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curs_scanw(3)                                                  curs_scanw(3)


       scanw, wscanw, mvscanw, mvwscanw, vwscanw, vw_scanw - convert formatted
       input from a curses window


       #include <curses.h>

       int scanw(char *fmt, ...);
       int wscanw(WINDOW *win, char *fmt, ...);
       int mvscanw(int y, int x, char *fmt, ...);
       int mvwscanw(WINDOW *win, int y, int x, char *fmt, ...);
       int vw_scanw(WINDOW *win, char *fmt, va_list varglist);
       int vwscanw(WINDOW *win, char *fmt, va_list varglist);


       The scanw, wscanw and mvscanw routines  are  analogous  to  scanf  [see
       scanf(3)].   The  effect  of  these  routines is as though wgetstr were
       called on the  window,  and  the  resulting  line  used  as  input  for
       sscanf(3).   Fields which do not map to a variable in the fmt field are

       The vwscanw and vw_scanw routines are  analogous  to  vscanf(3).   They
       perform a wscanw using a variable argument list.  The third argument is
       a va_list, a pointer to a list of arguments, as defined in  <stdarg.h>.


       vwscanw  returns  ERR  on failure and an integer equal to the number of
       fields scanned on success.

       Applications may use the return value from the scanw,  wscanw,  mvscanw
       and  mvwscanw  routines  to  determine  the number of fields which were
       mapped in the call.

       Functions with a "mv" prefix first  perform  a  cursor  movement  using
       wmove, and return an error if the position is outside the window, or if
       the window pointer is null.


       The XSI Curses standard, Issue 4 describes these functions.  The  func-
       tion  vwscanw  is  marked  TO  BE WITHDRAWN, and is to be replaced by a
       function vw_scanw using the  <stdarg.h>  interface.   The  Single  Unix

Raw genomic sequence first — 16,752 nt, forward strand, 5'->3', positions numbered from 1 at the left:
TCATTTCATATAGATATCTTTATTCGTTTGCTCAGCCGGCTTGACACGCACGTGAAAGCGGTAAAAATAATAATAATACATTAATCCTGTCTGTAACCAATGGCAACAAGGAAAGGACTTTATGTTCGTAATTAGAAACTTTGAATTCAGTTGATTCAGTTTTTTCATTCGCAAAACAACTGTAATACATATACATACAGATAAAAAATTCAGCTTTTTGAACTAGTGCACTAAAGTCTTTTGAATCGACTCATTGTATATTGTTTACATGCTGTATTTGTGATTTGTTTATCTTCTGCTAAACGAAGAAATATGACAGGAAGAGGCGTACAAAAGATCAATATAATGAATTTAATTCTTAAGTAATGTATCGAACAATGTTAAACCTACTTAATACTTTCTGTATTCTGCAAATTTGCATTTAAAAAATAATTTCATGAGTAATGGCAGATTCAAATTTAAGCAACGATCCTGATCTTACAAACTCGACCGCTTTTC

Specification,  Version 2 states that vw_scanw  is preferred to vwscanw
       since the latter requires including <varargs.h>, which cannot  be  used
       in  the  same  file as <stdarg.h>.  This implementation uses <stdarg.h>
       for both, because that header is included in <curses.h>.

       Both XSI and The Single Unix Specification, Version 2 state that  these
       functions  return  ERR or OK.  Since the underlying scanf(3) can return
       the number of items scanned, and the SVr4 code was  documented  to  use
       this feature, this is probably an editing error which was introduced in
       XSI, rather  than  being  done  intentionally.   Portable  applications
       should  only test if the return value is ERR, since the OK value (zero)
       is likely to be misleading.  One possible way  to  get  useful  results
       would  be  to  use a "%n" conversion at the end of the format string to
       ensure that something was processed.


       curses(3X), curs_getstr(3X), curs_printw(3X), scanf(3)


ncurses 6.0 - Generated Sat May 6 18:50:17 CDT 2017
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